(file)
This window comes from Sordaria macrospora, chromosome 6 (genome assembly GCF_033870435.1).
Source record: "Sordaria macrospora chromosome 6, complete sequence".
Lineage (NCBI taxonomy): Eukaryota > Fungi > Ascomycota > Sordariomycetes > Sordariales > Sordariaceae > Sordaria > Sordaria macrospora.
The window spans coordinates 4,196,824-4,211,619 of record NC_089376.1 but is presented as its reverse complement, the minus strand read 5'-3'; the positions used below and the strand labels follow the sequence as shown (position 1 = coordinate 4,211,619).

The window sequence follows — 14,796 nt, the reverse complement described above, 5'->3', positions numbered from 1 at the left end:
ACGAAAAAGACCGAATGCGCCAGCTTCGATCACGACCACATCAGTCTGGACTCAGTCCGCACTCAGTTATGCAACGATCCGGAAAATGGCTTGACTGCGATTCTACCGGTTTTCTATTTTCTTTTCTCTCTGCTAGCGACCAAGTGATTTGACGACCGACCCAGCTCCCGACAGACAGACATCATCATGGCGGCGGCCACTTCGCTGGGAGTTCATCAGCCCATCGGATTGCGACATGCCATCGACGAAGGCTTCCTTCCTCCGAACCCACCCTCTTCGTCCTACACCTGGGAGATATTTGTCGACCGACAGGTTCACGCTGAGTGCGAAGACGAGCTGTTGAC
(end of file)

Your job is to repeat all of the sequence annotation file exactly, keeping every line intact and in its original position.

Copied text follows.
This window comes from Sordaria macrospora, chromosome 6 (genome assembly GCF_033870435.1).
Source record: "Sordaria macrospora chromosome 6, complete sequence".
Lineage (NCBI taxonomy): Eukaryota > Fungi > Ascomycota > Sordariomycetes > Sordariales > Sordariaceae > Sordaria > Sordaria macrospora.
The window spans coordinates 4,196,824-4,211,619 of record NC_089376.1 but is presented as its reverse complement, the minus strand read 5'-3'; the positions used below and the strand labels follow the sequence as shown (position 1 = coordinate 4,211,619).

The window sequence follows — 14,796 nt, the reverse complement described above, 5'->3', positions numbered from 1 at the left end:
ACGAAAAAGACCGAATGCGCCAGCTTCGATCACGACCACATCAGTCTGGACTCAGTCCGCACTCAGTTATGCAACGATCCGGAAAATGGCTTGACTGCGATTCTACCGGTTTTCTATTTTCTTTTCTCTCTGCTAGCGACCAAGTGATTTGACGACCGACCCAGCTCCCGACAGACAGACATCATCATGGCGGCGGCCACTTCGCTGGGAGTTCATCAGCCCATCGGATTGCGACATGCCATCGACGAAGGCTTCCTTCCTCCGAACCCACCCTCTTCGTCCTACACCTGGGAGATATTTGTCGACCGACAGGTTCACGCTGAGTGCGAAGACGAGCTGTTGAC